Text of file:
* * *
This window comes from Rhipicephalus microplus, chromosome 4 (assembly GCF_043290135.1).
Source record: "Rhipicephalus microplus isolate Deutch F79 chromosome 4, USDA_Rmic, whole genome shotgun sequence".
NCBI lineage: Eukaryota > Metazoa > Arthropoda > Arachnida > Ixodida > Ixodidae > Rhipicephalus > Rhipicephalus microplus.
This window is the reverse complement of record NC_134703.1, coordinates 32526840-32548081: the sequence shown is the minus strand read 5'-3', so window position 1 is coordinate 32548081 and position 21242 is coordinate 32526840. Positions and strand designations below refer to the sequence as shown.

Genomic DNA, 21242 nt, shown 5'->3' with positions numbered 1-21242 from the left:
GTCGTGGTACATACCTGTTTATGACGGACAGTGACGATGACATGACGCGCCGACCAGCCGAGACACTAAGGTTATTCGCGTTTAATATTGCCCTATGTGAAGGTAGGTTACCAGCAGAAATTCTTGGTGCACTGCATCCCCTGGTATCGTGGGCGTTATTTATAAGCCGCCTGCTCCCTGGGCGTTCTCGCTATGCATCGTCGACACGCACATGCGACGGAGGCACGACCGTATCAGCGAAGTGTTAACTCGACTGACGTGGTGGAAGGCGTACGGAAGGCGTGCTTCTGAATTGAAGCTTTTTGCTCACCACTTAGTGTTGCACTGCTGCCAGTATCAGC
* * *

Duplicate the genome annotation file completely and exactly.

This window comes from Rhipicephalus microplus, chromosome 4 (assembly GCF_043290135.1).
Source record: "Rhipicephalus microplus isolate Deutch F79 chromosome 4, USDA_Rmic, whole genome shotgun sequence".
NCBI lineage: Eukaryota > Metazoa > Arthropoda > Arachnida > Ixodida > Ixodidae > Rhipicephalus > Rhipicephalus microplus.
This window is the reverse complement of record NC_134703.1, coordinates 32526840-32548081: the sequence shown is the minus strand read 5'-3', so window position 1 is coordinate 32548081 and position 21242 is coordinate 32526840. Positions and strand designations below refer to the sequence as shown.

Genomic DNA, 21242 nt, shown 5'->3' with positions numbered 1-21242 from the left:
GTCGTGGTACATACCTGTTTATGACGGACAGTGACGATGACATGACGCGCCGACCAGCCGAGACACTAAGGTTATTCGCGTTTAATATTGCCCTATGTGAAGGTAGGTTACCAGCAGAAATTCTTGGTGCACTGCATCCCCTGGTATCGTGGGCGTTATTTATAAGCCGCCTGCTCCCTGGGCGTTCTCGCTATGCATCGTCGACACGCACATGCGACGGAGGCACGACCGTATCAGCGAAGTGTTAACTCGACTGACGTGGTGGAAGGCGTACGGAAGGCGTGCTTCTGAATTGAAGCTTTTTGCTCACCACTTAGTGTTGCACTGCTGCCAGTATCAGC